“Geometry is the starting point, but I try to let all of these other things bleed into it.”
The internet came into being in the 1960’s during the height of the Cold War as a communication network that could survive a nuclear attack. Over time as the broader community adopted the personal computer it morphed into what we call today the World Wide Web with a great many people interested and involved in its ongoing design. It evolved from the quintessential horse into the camel we have today; inherently practical but not particularly elegant.
So it is with the abstract geometric paintings of Michigan born artist Jason Karolak. Working concurrently on both large (measured in feet) and small (measured in inches) paintings Karolak explores complex linear structures and irregular geometrics often painted in vivid and sometimes florescent colors. As he told Studio Critical “The small paintings get built up over time. These are thick, dense, and have shallow spaces. There is a packing in of information and energy. The large paintings move in a very different way. In these I get more into the physical and gestural activity of making a painting, into my body. These become more tweaked and open, and hopefully more lightweight. The energy is moving outward instead of in. In both sizes I am left with a form or thing, a sort of projection, something internal made visible.”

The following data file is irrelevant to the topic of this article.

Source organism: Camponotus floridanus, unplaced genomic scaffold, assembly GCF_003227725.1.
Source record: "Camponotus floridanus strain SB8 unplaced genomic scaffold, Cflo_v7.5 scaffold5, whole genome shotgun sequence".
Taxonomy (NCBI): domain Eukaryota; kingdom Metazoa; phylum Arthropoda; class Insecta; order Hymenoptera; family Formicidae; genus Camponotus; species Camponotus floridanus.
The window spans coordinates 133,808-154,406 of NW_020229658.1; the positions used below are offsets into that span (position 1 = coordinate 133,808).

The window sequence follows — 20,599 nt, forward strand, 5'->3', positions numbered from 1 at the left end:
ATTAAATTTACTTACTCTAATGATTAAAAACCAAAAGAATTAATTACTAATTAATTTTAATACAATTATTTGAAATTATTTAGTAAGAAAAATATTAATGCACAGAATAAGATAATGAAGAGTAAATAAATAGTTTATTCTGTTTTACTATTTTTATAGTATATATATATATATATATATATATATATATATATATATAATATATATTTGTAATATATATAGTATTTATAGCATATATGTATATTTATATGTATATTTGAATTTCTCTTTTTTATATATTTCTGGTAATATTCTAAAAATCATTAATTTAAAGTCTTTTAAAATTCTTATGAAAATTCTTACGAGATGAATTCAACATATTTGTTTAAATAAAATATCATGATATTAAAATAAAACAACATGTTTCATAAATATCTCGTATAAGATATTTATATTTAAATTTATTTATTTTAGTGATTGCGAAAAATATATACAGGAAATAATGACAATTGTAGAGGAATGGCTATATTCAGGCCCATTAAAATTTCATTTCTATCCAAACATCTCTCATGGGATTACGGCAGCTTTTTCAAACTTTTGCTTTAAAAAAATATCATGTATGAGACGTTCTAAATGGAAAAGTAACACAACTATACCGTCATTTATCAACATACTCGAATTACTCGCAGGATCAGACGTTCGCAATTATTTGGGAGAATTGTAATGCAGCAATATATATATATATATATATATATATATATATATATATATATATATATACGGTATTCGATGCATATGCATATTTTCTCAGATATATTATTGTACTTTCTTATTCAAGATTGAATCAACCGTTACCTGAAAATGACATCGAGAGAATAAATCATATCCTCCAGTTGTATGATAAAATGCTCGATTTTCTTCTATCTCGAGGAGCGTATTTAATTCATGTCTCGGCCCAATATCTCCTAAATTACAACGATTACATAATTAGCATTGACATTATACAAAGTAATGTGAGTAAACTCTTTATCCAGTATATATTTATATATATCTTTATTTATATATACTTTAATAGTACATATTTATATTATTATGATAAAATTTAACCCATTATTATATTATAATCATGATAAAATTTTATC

Where the Dutch painter Piet Mondrian’s geometric inspired works of formal grids with judiciously placed blocks of color reflect an elegant aesthetic, Karolak’s works reflect a more seemingly haphazard approach. As the New York Time’s Roberta Smith said in her 2008 review of his work “Jason Karolak is showing canvases in which shaky geometric images creep across the color spectrum one mosaic like stroke at a time.”
Karolak’s mappings talk to these structures that support the increasing visual communication of the 21st Century. Through our Facebook, Twitter and other social media accounts we add to World Wide Web’s growth in a disorganized outpouring of personal concerns which whilst cathartic is hardly ever elegant en mass.
A self titled exhibition of Karolak’s recent works will be on show at New York’s McKenzie Fine Art from the 13th of February to the 22nd of March.